Image: just a portion of the original “Up Goer Five” cartoon, diagramming a Saturn V rocket.
Like a lot of people, I’ve been enjoying the “Up Goer Five” phenomenon. If you don’t know about it (unlikely!), it started as an xkcd cartoon in which Randall Munroe labelled a diagram of a Saturn V rocket using only the thousand most common words in the English language. Munroe followed it up with a book along the same lines, Thing Explainer, and the idea really took off, with scientists in all disciplines trying their hands at it. It came up most recently for me because the 2016 meeting of the Ecological Society of America had an Up Goer Five session. I wasn’t able to get to any of it, but I got a taste via Twitter and via titles and abstracts posted online and around the convention centre.
Up Goer Five is fun – tons of it. But I have the unsettling feeling that I’m missing something, because I don’t quite understand what Up Goer Five is for. Or at least, I can see three things that people may think it’s for, but they seem at odds with each other, and I’m not convinced that any of the three does more good than harm.
The first possibility is that Up Goer Five and its ilk are intended as actual science outreach to laypeople (“SciComm”). If it is, well, I’d expect most laypeople to find it pretty insulting. I mean, “flying space car”? “Ten hundred words”? Restricting one’s vocabulary to the most common thousand words implies that you think you’re talking to a child. And not a very bright one at that: the average six-year-old has an expressive vocabulary (words that they use) of around 2,600 words, and a receptive vocabulary (words that they understand) of over 10,000 (Owens 2011, Language Development). By talking down to our audience, we risk alienating them, and reinforcing the common preconception that scientists consider and hold themselves apart from non-scientists. Even if we were addressing an audience that knew only 1,000 words, limiting scicomm to their current vocabulary would at best expand their factual knowledge without building their capability for future learning. At best, I say, because it’s not clear to me how much knowledge we can really transmit via Up Goer Five. Common words lack precision, and explanations limited to them are necessarily fuzzy. While “jargon” is much disparaged, technical vocabulary exists to provide precision, and it’s perfectly possible to use (and explain) some technical words and still make SciComm accessible.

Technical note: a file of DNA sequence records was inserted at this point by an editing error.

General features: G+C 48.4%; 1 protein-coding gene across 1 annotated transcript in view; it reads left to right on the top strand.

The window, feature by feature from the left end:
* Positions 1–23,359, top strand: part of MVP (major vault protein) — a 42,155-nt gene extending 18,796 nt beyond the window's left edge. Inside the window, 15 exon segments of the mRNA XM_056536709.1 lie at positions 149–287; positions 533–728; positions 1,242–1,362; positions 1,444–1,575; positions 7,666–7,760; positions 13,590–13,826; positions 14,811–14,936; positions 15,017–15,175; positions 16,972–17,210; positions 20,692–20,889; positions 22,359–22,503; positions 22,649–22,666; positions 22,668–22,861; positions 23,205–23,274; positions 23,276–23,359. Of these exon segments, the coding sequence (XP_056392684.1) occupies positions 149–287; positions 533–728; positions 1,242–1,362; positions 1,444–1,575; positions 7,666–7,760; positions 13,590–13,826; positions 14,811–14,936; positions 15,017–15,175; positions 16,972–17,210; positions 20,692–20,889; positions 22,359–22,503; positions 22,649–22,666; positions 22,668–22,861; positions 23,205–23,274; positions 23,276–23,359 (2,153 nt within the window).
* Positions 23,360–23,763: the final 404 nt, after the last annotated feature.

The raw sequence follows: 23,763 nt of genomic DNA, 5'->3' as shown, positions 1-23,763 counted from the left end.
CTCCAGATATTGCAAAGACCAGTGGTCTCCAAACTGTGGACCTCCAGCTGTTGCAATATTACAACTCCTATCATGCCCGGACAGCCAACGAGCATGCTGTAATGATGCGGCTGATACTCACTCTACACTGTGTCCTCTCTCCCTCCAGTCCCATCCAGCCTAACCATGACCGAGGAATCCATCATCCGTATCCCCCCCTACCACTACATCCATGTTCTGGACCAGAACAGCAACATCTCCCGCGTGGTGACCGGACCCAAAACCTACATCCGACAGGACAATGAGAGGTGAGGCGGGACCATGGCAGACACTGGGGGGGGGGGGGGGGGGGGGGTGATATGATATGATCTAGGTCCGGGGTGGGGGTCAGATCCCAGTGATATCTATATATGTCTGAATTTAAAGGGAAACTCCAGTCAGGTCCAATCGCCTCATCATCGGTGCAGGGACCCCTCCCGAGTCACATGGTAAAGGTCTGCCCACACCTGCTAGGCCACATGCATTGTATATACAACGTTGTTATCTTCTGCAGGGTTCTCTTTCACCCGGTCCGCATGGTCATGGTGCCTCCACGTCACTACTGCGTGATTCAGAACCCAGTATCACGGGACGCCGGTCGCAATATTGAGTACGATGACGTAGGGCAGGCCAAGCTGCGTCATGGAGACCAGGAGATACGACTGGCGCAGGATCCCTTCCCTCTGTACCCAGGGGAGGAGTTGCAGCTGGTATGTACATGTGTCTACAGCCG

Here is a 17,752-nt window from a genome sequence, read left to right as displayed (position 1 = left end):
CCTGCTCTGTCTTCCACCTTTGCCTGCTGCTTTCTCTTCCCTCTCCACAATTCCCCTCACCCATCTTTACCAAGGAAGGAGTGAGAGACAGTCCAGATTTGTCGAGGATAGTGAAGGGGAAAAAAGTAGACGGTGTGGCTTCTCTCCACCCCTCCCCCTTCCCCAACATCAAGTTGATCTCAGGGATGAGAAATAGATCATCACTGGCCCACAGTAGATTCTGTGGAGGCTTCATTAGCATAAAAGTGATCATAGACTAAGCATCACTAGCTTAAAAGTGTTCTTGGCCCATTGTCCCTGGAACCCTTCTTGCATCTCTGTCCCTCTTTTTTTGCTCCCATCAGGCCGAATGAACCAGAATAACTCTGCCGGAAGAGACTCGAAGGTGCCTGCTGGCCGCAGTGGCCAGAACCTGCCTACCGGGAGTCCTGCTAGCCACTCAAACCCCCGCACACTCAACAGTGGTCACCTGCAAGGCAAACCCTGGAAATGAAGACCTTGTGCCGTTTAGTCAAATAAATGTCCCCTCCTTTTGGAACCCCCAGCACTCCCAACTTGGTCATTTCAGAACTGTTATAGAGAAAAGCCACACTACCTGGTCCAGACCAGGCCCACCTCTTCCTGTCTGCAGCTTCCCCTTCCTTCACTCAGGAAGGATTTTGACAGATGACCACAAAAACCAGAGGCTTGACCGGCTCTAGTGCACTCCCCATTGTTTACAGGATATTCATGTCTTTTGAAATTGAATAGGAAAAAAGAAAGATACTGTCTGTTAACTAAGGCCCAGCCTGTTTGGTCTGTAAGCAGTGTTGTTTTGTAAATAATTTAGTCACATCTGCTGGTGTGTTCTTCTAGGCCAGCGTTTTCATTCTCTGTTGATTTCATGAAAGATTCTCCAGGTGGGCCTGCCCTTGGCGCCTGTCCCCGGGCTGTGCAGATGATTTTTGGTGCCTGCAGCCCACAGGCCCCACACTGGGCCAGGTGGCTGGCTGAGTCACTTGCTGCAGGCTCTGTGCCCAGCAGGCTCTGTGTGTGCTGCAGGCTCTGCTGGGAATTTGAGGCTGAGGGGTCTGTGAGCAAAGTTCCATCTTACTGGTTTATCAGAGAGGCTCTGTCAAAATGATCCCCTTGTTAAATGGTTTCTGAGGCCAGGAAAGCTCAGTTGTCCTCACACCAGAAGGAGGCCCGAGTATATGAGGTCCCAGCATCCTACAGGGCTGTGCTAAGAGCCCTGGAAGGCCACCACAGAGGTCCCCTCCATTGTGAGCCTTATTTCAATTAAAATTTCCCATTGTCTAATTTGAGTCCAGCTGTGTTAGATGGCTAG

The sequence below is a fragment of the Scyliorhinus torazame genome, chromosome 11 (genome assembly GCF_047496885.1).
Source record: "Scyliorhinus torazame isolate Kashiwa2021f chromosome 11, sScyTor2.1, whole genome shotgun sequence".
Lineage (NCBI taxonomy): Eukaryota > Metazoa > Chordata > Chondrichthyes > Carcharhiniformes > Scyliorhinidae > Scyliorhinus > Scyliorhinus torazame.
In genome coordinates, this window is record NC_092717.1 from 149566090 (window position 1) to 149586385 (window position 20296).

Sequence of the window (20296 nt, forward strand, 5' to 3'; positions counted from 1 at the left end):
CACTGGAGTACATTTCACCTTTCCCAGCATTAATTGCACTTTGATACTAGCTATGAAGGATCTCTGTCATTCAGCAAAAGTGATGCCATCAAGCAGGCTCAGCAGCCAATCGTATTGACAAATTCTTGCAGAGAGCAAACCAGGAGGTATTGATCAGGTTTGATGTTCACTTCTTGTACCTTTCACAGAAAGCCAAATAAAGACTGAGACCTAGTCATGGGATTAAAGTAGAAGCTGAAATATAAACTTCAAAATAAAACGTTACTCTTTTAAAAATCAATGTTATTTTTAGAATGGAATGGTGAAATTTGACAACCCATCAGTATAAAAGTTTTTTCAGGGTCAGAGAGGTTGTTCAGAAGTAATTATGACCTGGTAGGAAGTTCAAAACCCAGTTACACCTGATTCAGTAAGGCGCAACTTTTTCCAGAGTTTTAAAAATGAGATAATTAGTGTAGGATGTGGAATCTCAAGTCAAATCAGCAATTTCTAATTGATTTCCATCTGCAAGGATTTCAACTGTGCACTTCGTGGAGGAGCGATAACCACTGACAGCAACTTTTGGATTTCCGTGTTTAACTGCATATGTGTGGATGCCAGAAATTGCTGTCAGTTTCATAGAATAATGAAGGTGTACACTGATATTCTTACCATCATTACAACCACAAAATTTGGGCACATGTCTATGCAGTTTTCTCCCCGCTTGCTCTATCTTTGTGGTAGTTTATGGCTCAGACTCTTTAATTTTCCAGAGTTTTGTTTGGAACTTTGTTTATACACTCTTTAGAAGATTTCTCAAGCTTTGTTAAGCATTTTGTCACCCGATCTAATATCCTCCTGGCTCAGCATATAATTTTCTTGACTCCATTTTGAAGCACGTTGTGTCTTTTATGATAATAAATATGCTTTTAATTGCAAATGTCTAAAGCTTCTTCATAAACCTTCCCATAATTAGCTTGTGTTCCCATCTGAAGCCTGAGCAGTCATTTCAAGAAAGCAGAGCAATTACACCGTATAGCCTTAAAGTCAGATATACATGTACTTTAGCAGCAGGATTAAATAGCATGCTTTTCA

At this point, perhaps you’re protesting that we all know Up Goer Five isn’t actual SciComm; that we don’t actually think we’re talking to people with toddlers’ vocabularies. Rather, you argue, Up Goer Five is something else, related to SciComm but not actually it. I’m coming to that, but first: I’m not at all sure we all know that. Some scientists, at least, seem to think Up Goer Five is a model for actual SciComm. You’d certainly conclude that from this Scientific American blog post, for example. And even if we don’t mean Up Goer Five as actual SciComm, the condescending damage will be done anyway as long as an audience thinks we do.